Some of the other interesting-looking choices on the menu included shredded chicken with cilantro, curry shredded chicken, sesame chicken, squid with crispy bean sauce, stir-fried anchovy with peanuts, whole fish in black bean sauce, salted crispy oysters, braised beef belly in hot pot, stir fry bitter melon with beef, pork spare ribs wrapped in lotus leaf, smoked pork with garlic sprouts, shredded pork with bean curd and bamboo shoots, crispy pork intestines with salty pepper, tofu with crispy bean sauce, sautéed sweet pea leaves, sticky rice wrapped in lotus leaf, Taiwanese pork chop on rice, Szechuan beef stew noodle soup, wonton noodle soup, and Taiwanese stir fried rice noodles.
If you go for lunch, there’s a page of lunch specials that reads much more like the typical Americanized Chinese.
The menu features a whole page of cold and hot flavored teas. We enjoyed a cold hibiscus spice tea, a hot passion fruit green tea, and a strawberry-mango slush, all of which are delicious. The hot tea was served in a Styrofoam cup and the cold teas were served in plastic cups with a pretty plastic covering that made us think at first the drink was prepackaged. But after we saw them making the slush and it came with the same type of top, we realized it must have been attached with some sort of special machine there at the drink station. They’re supposed to get their liquor license by the end of July.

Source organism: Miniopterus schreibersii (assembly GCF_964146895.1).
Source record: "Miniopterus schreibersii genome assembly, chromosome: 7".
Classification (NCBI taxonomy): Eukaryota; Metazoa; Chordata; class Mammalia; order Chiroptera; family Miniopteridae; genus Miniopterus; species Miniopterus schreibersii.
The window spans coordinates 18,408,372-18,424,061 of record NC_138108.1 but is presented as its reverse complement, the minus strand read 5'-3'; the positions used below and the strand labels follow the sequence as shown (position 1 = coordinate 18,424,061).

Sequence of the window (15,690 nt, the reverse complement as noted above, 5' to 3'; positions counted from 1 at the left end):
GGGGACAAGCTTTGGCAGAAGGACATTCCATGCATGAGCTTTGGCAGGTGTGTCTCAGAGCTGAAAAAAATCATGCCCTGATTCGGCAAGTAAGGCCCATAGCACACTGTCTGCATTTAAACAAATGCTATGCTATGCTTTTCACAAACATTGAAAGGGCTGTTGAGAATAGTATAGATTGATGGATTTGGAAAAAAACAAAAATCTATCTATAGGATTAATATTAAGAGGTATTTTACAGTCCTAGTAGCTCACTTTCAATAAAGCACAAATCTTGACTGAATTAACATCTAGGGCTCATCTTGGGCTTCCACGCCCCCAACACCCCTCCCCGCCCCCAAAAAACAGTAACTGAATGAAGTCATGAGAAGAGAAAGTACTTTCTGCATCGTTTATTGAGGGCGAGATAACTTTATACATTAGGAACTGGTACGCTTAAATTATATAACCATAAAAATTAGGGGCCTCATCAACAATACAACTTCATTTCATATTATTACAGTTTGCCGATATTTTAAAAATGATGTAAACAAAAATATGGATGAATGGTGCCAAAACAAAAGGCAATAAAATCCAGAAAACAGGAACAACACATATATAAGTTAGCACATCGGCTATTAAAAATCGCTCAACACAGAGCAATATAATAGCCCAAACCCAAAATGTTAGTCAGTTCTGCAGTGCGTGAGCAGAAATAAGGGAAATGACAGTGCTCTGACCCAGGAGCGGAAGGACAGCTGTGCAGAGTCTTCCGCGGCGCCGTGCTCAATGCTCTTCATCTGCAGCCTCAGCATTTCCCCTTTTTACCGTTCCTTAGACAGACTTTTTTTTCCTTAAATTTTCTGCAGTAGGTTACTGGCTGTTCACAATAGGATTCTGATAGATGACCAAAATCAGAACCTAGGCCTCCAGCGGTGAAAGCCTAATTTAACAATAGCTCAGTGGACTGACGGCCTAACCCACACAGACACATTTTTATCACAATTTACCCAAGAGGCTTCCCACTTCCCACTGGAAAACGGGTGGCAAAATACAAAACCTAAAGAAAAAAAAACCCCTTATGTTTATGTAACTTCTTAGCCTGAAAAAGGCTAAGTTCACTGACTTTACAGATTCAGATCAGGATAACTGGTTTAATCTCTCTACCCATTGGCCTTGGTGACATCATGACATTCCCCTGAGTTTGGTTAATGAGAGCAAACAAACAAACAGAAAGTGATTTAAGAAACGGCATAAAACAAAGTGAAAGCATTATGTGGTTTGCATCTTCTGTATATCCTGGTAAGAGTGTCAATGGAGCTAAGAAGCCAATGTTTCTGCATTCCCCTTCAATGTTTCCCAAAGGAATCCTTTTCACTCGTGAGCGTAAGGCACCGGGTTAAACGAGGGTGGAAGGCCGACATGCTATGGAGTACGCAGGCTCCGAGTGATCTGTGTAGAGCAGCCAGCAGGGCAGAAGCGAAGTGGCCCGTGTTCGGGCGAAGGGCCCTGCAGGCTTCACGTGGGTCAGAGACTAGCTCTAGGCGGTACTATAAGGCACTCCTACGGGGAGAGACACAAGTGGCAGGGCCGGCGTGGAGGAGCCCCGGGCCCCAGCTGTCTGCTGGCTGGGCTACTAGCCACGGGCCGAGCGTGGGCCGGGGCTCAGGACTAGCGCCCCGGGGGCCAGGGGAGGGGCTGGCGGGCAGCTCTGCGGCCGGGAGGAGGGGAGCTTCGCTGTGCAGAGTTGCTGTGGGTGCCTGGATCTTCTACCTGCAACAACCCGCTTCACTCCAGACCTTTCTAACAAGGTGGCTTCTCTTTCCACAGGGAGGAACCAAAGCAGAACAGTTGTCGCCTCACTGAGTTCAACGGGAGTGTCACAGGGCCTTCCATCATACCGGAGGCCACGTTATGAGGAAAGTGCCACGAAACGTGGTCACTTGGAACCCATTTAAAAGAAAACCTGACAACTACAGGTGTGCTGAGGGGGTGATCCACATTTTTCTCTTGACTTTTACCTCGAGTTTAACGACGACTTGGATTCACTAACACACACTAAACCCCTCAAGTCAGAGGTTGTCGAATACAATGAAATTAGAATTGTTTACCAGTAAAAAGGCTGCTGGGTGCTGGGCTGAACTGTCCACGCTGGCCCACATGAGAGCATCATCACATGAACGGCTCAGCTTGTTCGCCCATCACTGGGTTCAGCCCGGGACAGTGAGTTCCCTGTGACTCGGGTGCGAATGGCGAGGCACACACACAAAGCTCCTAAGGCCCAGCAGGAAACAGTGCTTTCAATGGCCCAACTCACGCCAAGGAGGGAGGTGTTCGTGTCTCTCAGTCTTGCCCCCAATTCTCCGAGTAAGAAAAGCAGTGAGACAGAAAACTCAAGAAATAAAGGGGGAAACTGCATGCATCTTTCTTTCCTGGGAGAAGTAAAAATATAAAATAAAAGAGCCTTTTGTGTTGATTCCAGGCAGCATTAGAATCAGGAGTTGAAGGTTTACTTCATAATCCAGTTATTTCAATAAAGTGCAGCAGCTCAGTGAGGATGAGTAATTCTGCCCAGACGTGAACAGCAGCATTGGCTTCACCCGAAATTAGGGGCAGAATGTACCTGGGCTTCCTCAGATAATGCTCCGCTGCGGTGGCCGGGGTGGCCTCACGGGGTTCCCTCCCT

Another thing that’s very different from the usual Chinese restaurant – no carafe of soy sauce on the table. And indeed, the food really didn’t need any. But our daughter likes to eat rice with soy sauce, so we asked for some. What they brought us was very dark and very intensely flavored – maybe too much so.
Overall, everything was very good and we’ll definitely be back. We definitely recommend dining “family style,” where everyone shares all the dishes. This seems to be what they’re geared up for, because no two dishes came out of the kitchen at once. If you don’t eat family style, someone will have to sit there with no food while waiting for his or her order to arrive. And besides, it’s much more fun to try different dishes, and you’ll be able to build a more balanced meal, if you share. In fact, bring a small group if you can.
Review published July 2009